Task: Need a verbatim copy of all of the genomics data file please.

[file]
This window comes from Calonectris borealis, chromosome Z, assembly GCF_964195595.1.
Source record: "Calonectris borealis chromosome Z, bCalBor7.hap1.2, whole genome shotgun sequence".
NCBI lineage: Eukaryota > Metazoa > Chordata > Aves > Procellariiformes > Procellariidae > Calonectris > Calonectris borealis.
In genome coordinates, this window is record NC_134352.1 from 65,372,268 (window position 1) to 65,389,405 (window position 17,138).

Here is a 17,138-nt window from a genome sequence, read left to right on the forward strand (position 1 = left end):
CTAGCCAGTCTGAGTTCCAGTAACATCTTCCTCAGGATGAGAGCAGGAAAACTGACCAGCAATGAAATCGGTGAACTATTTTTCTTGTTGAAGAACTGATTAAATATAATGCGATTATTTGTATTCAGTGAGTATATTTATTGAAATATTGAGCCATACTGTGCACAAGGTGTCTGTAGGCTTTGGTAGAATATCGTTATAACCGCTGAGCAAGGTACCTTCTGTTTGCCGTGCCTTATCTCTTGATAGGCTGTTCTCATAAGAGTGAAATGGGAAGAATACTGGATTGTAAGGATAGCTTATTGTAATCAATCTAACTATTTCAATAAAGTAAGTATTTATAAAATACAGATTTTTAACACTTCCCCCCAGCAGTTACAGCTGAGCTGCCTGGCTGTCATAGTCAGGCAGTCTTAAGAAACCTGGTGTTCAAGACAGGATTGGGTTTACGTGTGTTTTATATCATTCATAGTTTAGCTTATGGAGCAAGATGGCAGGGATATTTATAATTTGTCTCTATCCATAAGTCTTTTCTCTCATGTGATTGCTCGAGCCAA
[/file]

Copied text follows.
This window comes from Calonectris borealis, chromosome Z, assembly GCF_964195595.1.
Source record: "Calonectris borealis chromosome Z, bCalBor7.hap1.2, whole genome shotgun sequence".
NCBI lineage: Eukaryota > Metazoa > Chordata > Aves > Procellariiformes > Procellariidae > Calonectris > Calonectris borealis.
In genome coordinates, this window is record NC_134352.1 from 65,372,268 (window position 1) to 65,389,405 (window position 17,138).

Here is a 17,138-nt window from a genome sequence, read left to right on the forward strand (position 1 = left end):
CTAGCCAGTCTGAGTTCCAGTAACATCTTCCTCAGGATGAGAGCAGGAAAACTGACCAGCAATGAAATCGGTGAACTATTTTTCTTGTTGAAGAACTGATTAAATATAATGCGATTATTTGTATTCAGTGAGTATATTTATTGAAATATTGAGCCATACTGTGCACAAGGTGTCTGTAGGCTTTGGTAGAATATCGTTATAACCGCTGAGCAAGGTACCTTCTGTTTGCCGTGCCTTATCTCTTGATAGGCTGTTCTCATAAGAGTGAAATGGGAAGAATACTGGATTGTAAGGATAGCTTATTGTAATCAATCTAACTATTTCAATAAAGTAAGTATTTATAAAATACAGATTTTTAACACTTCCCCCCAGCAGTTACAGCTGAGCTGCCTGGCTGTCATAGTCAGGCAGTCTTAAGAAACCTGGTGTTCAAGACAGGATTGGGTTTACGTGTGTTTTATATCATTCATAGTTTAGCTTATGGAGCAAGATGGCAGGGATATTTATAATTTGTCTCTATCCATAAGTCTTTTCTCTCATGTGATTGCTCGAGCCAA